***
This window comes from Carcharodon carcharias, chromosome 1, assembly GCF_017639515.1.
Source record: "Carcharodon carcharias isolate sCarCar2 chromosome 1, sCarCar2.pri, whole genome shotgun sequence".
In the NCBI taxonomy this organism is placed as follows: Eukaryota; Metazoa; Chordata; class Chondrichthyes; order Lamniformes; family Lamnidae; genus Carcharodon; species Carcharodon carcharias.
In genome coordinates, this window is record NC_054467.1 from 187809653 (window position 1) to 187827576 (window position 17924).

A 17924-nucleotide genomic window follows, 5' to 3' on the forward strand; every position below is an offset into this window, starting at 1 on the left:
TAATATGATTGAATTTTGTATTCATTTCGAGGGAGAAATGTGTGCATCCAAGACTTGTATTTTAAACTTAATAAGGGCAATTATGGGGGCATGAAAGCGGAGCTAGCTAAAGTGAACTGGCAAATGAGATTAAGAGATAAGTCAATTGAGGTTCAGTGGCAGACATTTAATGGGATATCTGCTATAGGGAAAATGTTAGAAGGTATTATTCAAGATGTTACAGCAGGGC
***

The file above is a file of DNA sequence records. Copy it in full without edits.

This window comes from Carcharodon carcharias, chromosome 1, assembly GCF_017639515.1.
Source record: "Carcharodon carcharias isolate sCarCar2 chromosome 1, sCarCar2.pri, whole genome shotgun sequence".
In the NCBI taxonomy this organism is placed as follows: Eukaryota; Metazoa; Chordata; class Chondrichthyes; order Lamniformes; family Lamnidae; genus Carcharodon; species Carcharodon carcharias.
In genome coordinates, this window is record NC_054467.1 from 187809653 (window position 1) to 187827576 (window position 17924).

A 17924-nucleotide genomic window follows, 5' to 3' on the forward strand; every position below is an offset into this window, starting at 1 on the left:
TAATATGATTGAATTTTGTATTCATTTCGAGGGAGAAATGTGTGCATCCAAGACTTGTATTTTAAACTTAATAAGGGCAATTATGGGGGCATGAAAGCGGAGCTAGCTAAAGTGAACTGGCAAATGAGATTAAGAGATAAGTCAATTGAGGTTCAGTGGCAGACATTTAATGGGATATCTGCTATAGGGAAAATGTTAGAAGGTATTATTCAAGATGTTACAGCAGGGC